However, the process of inscribing such commitments includes a Party-driven process to assess the adequacy of proposed commitments against the computed fair efforts, and as such drive ambition whilst reconciling a top-down and bottom-up approach. An important characteristic of the output of the ERF is that it reflects a relative fair effort by a Party, without prescribing only a level of emission reduction, but expecting a total contribution that includes means of implementation, thereby providing flexibility in terms of the mix of commitments a Party can use to achieve its responsibility at any given temperature goal.”

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The Climate Action Network’s “New Interpretation of CBDRRC”

The next round of the climate negotiations are now proceeding in earnest, and they’re taking place within civil society networks as well.  One of those networks, the most established and extensive of all those working within the climate talks, is the international Climate Action Network, which consists of over 700 NGOs from around the world.  And CAN, as it is called, has now agreed on its own positions, which will be the basis of its future lobbying and outreach .  These positions are represented by two “submissions” to the UNFCCC secretariat.  The submission to “Workstream 1” (which covers the post-2020 regime that is now being negotiated) is here.  The submission to “Workstream 2” (which covers the effort to increase ambition prior to 2020) is here.

The big news is in the Workstream 1 submission, which starts right off with the equity issue.  Specifically, it outlines the core equity principles that are embodied in the Convention, and then proceeds to give, in 399 words, a “New Interpretation of CBDRRC.”

To wit:

“CAN believes that the ADP negotiations (the post Durban round of talks) can only succeed if they reaffirm, and embody, the principles of differentiated responsibility and capability, as well as other key equity principles and goals like “equitable access to sustainable development.” As a step towards that end, CAN calls upon the Parties to consider a new, dynamic, principle- and indicator-driven interpretation of “common but differentiated responsibilities and respective capabilities.”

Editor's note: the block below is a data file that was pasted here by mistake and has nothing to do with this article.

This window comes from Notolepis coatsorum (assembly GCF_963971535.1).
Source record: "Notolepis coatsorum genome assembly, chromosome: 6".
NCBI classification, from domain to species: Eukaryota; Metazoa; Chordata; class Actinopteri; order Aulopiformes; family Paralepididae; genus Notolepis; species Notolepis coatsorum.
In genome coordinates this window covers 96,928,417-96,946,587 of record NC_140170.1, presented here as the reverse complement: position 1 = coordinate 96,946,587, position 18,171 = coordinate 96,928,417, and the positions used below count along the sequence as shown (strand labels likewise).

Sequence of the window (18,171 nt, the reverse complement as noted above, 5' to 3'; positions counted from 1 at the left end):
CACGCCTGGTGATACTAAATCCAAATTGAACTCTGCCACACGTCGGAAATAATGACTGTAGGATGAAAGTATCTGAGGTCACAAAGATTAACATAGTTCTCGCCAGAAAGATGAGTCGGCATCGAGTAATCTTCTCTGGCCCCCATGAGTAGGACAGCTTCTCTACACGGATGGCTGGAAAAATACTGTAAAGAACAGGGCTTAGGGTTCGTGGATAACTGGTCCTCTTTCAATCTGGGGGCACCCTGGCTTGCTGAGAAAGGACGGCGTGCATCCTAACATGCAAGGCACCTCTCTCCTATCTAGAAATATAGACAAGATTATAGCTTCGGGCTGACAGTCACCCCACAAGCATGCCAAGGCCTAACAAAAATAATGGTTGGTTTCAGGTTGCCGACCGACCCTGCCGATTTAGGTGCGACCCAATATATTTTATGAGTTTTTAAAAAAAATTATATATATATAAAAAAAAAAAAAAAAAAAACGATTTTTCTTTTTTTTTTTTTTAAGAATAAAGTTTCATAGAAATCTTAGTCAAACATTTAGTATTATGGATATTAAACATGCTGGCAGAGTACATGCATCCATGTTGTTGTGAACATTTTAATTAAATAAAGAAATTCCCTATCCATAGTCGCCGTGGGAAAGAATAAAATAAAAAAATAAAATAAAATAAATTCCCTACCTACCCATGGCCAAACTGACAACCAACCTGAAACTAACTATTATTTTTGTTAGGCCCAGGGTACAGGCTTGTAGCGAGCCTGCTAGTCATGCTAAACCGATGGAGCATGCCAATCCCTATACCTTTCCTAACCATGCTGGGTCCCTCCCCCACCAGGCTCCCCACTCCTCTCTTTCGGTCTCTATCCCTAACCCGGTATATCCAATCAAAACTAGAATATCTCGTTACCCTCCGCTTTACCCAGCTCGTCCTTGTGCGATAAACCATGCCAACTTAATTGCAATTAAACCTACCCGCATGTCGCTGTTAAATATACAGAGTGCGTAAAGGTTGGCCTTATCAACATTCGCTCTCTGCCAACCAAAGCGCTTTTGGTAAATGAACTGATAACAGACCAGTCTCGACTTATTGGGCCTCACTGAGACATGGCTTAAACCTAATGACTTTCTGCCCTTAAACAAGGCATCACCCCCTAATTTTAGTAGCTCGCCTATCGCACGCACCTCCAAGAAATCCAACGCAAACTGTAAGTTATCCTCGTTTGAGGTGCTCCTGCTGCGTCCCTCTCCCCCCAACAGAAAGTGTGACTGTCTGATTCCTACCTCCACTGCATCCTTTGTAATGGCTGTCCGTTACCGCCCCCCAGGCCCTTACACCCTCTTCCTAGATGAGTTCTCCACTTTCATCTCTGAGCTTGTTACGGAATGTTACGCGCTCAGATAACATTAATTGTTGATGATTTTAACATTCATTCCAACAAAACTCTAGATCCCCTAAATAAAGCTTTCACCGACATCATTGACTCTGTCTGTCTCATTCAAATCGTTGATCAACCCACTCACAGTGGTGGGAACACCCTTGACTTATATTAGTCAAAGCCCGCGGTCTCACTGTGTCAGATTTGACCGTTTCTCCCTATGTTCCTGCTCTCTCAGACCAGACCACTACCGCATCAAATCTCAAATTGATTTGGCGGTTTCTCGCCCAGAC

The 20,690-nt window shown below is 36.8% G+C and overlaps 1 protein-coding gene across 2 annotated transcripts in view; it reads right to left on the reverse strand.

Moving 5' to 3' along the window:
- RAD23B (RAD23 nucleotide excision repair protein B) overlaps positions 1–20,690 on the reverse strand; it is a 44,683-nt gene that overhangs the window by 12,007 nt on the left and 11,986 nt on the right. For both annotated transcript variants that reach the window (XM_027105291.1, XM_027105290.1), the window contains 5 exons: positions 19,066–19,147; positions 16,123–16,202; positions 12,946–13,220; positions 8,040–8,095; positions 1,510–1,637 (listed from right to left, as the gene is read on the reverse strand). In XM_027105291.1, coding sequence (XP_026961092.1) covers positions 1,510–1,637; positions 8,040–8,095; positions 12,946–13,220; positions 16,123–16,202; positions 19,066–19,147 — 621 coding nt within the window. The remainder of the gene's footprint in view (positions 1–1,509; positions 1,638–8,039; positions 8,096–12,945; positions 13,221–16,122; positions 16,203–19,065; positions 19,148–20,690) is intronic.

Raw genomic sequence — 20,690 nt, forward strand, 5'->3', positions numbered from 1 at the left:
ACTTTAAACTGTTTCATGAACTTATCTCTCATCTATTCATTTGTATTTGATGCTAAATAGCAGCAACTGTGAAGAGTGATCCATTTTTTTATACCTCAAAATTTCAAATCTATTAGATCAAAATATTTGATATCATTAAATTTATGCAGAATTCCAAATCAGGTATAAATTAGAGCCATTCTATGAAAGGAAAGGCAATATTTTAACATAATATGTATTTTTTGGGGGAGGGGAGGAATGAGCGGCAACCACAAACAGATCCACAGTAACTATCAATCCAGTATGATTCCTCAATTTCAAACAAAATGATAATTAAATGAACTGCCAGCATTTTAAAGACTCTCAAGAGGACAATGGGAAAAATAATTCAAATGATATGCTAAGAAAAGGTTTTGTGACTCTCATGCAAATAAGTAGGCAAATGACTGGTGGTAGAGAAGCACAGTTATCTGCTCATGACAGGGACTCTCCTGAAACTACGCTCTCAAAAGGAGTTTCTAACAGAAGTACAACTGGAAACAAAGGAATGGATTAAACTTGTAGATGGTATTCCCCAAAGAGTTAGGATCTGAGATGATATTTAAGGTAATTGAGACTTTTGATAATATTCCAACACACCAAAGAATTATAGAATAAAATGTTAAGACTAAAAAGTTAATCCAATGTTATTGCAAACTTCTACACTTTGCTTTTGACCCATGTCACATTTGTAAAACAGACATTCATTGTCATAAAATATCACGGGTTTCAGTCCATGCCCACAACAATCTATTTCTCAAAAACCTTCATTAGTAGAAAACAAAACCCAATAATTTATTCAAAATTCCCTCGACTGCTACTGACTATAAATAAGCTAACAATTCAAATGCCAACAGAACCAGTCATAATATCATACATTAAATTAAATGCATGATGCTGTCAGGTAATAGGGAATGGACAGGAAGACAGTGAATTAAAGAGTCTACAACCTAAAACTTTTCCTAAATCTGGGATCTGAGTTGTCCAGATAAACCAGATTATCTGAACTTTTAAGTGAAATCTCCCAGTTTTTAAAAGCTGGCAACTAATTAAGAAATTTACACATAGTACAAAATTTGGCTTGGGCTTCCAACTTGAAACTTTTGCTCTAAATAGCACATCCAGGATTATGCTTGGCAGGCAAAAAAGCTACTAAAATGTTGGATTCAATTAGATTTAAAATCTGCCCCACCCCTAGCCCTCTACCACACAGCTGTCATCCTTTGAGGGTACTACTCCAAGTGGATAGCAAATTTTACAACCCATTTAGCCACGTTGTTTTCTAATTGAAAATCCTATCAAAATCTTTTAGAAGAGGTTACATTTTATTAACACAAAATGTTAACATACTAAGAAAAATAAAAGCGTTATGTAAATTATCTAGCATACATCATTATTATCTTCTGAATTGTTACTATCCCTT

More precisely, CAN believes that the Parties should seek a new approach to global differentiation that is transparently based upon explicit and clearly-stated equity principles, and upon indicators that embody those principles. Not that such an approach can alone define national obligations. But it can productively inform the negotiations, and it can help to shape a common understanding – a shared vision – of the equity challenge.

Parties should consider various approaches. One possibility is a hierarchical approach in which the existing annexes are reworked and then subdivided into finer annexes. Another is a spectrum approach in which all countries are assigned values on an agreed equity index. What is critical is that the equity principles that underlie any proposed approach be specified, embodied in well-designed indicators, and used to estimate a set of national obligations – for both mitigation and international financial and technical support.

In the spectrum approach, the “equity index” would be composed of a basket of more specific equity indictors. This basket would have to contain well-designed indicators that, taken together, measure both responsibility and capacity. It could include, inter alia, measures of per capita income, measures of per capita emissions, measures of standards of living, measures of historical responsibility, and measures of intranational income inequality.

Such an approach would not preclude country groupings (like today’s annexes). In fact, it would make such groupings more coherent. For example, the set of countries that is high in capacity and responsibility would change over time – an important fact, given that such countries are candidates for ambitious, legally-binding economy-wide quantified emissions reduction targets.

Of course many other kinds of commitments are also possible, and desirable. Obvious examples include renewable energy and/or energy efficiency targets and sectoral targets, all of which could have various kinds and degrees of bindingness. Also, it should be noted that some kinds of actions – for example, nationally-appropriate mitigation actions – can be explicitly contingent on financial and technical support.

Finally, it must be said that all commitments and actions should be amenable to measurement.”

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The North-South divide, equity and development

The What Next Forum in Sweden has just published a nice, up-to-date overview of Greenhouse Development Rights. Many thanks to Niclas Hällström for pushing us to put it together. Weighing in at about ten thousand words, The North-South divide, equity and development – The need for trust-building for emergency mobilization is now the best single introduction and overview of GDRs around, and we’re very glad to have it.